Thursday, January 29, 2009

Sue Scheff - Prevent Cyberbullying

Vanessa Van Petten continues to bring valuable information for parents with today’s teens. This week she has dedicated to helping prevent cyberbullying.

Thank you to everyone who is already offered to join and spread the word about our anti-cyberbullying campaign here at On Teens Today:

Saturday, January 24, 2009

Sue Scheff: Video Reputation Management - ReputationDefender

Do you feel the need to trust a professional service to monitor your online reputation protect your privacy, and maybe even use for civil and criminal lawsuits? ReelSEO’s Grant Crowell interviews Michael Fertik, CEO of ReputationDefender, about where automated tools are today with monitoring video online, what’s expected to improve with advances in technology, and what are some of the best ways people can go about monitoring and managing their ‘video reputation’ today.

Michael’s Bio

For some background, Michael Fertik’s company profile reads: “a repeat Internet entrepreneur and CEO with experience in technology and law. After law school, he clerked for Chief Judge Danny J. Boggs of the Sixth Circuit Court of Appeals of the United States. He is a graduate of Harvard College and Harvard Law School. In his capacity as CEO of ReputationDefender, Michael serves on the advisory board of The Internet Keep Safe Coalition (iKeepSafe), a non-profit that works for the health and safety of youth online.”
The following video clip features an roundtable panel discussion about online reputation management with Michael Fertik on “Digital Age” - WNYE/Ch 25 (NYC TV):

Thursday, January 15, 2009

How To Protect, Fix Your Online Reputation

Jan. 10, 2009

(CBS) Did you ever "google" yourself and find something negative?

It should worry you. Just one negative posting can cost you a job

It's estimated that more than 70 percent of employers do a Web search on job applicants as part of their hiring procedures. More than half of them admit to not bringing someone on board because of negative information they found online.

It could be something you posted years ago, or something put into cyberspace by someone you know - or even a perfect stranger.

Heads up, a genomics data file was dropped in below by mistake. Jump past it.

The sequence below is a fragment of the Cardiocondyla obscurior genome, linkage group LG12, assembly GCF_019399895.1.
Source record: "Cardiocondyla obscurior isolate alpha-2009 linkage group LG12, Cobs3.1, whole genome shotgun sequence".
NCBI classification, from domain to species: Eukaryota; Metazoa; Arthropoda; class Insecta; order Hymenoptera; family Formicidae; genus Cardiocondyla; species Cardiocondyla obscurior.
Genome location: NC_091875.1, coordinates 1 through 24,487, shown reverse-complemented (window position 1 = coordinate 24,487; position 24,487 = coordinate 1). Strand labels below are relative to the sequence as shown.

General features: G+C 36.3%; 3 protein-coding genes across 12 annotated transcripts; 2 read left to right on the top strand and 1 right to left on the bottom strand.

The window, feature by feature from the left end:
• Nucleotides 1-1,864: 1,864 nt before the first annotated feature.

What can you do about it?

Michael Fertik, founder of, had some advice on The Early Show Saturday Edition.

Fertik says he started the business two years ago with one person. He now has 60 employees. His service costs about $10 a month.

Fertik told substitute co-anchor Seth Doane that safeguarding your online reputation is “as important as your credit score nowadays. Every life transaction that you have, whether you’re looking for a job, you’re looking for romance, you’re looking for a friend - people are gonna look you up on the Web and make conclusions based on what they find.

"One random, idiosyncratic piece of content about you on the Web could dominate your Google results forever," he said. "It's such an issue: It affects people who are undeserving, people who are sort of using bad judgment, all kinds of different people."

What's worse, legal recourse is murky at best, Fertik observed, saying, "The law hasn't caught up yet with privacy. The Internet has really changed the privacy landscape in a big way and the law hasn't yet caught up with it. It's lagging behind, so far."

Fertik stressed that, "You have to be on top of your (online) reputation. It's not about narcissism. It’s about your personal brand. Especially in a down economy, people are looking you up, they’re making decisions. They're denying you a job unless they find something really good about you on the Web."